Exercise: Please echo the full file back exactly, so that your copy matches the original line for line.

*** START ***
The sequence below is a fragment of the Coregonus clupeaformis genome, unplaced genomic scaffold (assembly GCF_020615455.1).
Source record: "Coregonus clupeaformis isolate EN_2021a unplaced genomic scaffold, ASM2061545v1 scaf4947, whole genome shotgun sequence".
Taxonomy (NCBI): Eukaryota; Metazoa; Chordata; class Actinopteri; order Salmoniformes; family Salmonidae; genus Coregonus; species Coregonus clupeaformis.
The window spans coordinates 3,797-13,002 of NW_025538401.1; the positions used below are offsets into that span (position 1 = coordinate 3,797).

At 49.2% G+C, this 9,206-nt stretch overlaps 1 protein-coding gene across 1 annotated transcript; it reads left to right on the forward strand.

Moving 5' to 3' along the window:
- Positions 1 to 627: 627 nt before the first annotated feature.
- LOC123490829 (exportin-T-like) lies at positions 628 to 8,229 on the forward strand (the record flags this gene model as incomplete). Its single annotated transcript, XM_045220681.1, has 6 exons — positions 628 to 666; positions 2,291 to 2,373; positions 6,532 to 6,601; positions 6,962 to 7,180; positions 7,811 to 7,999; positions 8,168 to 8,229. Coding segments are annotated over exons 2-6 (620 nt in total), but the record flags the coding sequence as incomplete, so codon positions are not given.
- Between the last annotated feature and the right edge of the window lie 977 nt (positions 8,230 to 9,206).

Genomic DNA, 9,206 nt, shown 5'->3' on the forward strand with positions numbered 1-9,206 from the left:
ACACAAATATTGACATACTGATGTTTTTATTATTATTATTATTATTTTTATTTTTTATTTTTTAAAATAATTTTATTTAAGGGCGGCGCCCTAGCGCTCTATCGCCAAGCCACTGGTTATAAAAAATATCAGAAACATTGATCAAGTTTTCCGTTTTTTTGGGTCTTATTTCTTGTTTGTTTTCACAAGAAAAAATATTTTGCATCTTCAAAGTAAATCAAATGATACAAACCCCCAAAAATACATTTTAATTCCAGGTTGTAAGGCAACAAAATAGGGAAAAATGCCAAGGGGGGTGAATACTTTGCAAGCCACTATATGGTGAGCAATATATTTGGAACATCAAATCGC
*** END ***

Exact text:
The sequence below is a fragment of the Coregonus clupeaformis genome, unplaced genomic scaffold (assembly GCF_020615455.1).
Source record: "Coregonus clupeaformis isolate EN_2021a unplaced genomic scaffold, ASM2061545v1 scaf4947, whole genome shotgun sequence".
Taxonomy (NCBI): Eukaryota; Metazoa; Chordata; class Actinopteri; order Salmoniformes; family Salmonidae; genus Coregonus; species Coregonus clupeaformis.
The window spans coordinates 3,797-13,002 of NW_025538401.1; the positions used below are offsets into that span (position 1 = coordinate 3,797).

At 49.2% G+C, this 9,206-nt stretch overlaps 1 protein-coding gene across 1 annotated transcript; it reads left to right on the forward strand.

Moving 5' to 3' along the window:
- Positions 1 to 627: 627 nt before the first annotated feature.
- LOC123490829 (exportin-T-like) lies at positions 628 to 8,229 on the forward strand (the record flags this gene model as incomplete). Its single annotated transcript, XM_045220681.1, has 6 exons — positions 628 to 666; positions 2,291 to 2,373; positions 6,532 to 6,601; positions 6,962 to 7,180; positions 7,811 to 7,999; positions 8,168 to 8,229. Coding segments are annotated over exons 2-6 (620 nt in total), but the record flags the coding sequence as incomplete, so codon positions are not given.
- Between the last annotated feature and the right edge of the window lie 977 nt (positions 8,230 to 9,206).

Genomic DNA, 9,206 nt, shown 5'->3' on the forward strand with positions numbered 1-9,206 from the left:
ACACAAATATTGACATACTGATGTTTTTATTATTATTATTATTATTTTTATTTTTTATTTTTTAAAATAATTTTATTTAAGGGCGGCGCCCTAGCGCTCTATCGCCAAGCCACTGGTTATAAAAAATATCAGAAACATTGATCAAGTTTTCCGTTTTTTTGGGTCTTATTTCTTGTTTGTTTTCACAAGAAAAAATATTTTGCATCTTCAAAGTAAATCAAATGATACAAACCCCCAAAAATACATTTTAATTCCAGGTTGTAAGGCAACAAAATAGGGAAAAATGCCAAGGGGGGTGAATACTTTGCAAGCCACTATATGGTGAGCAATATATTTGGAACATCAAATCGC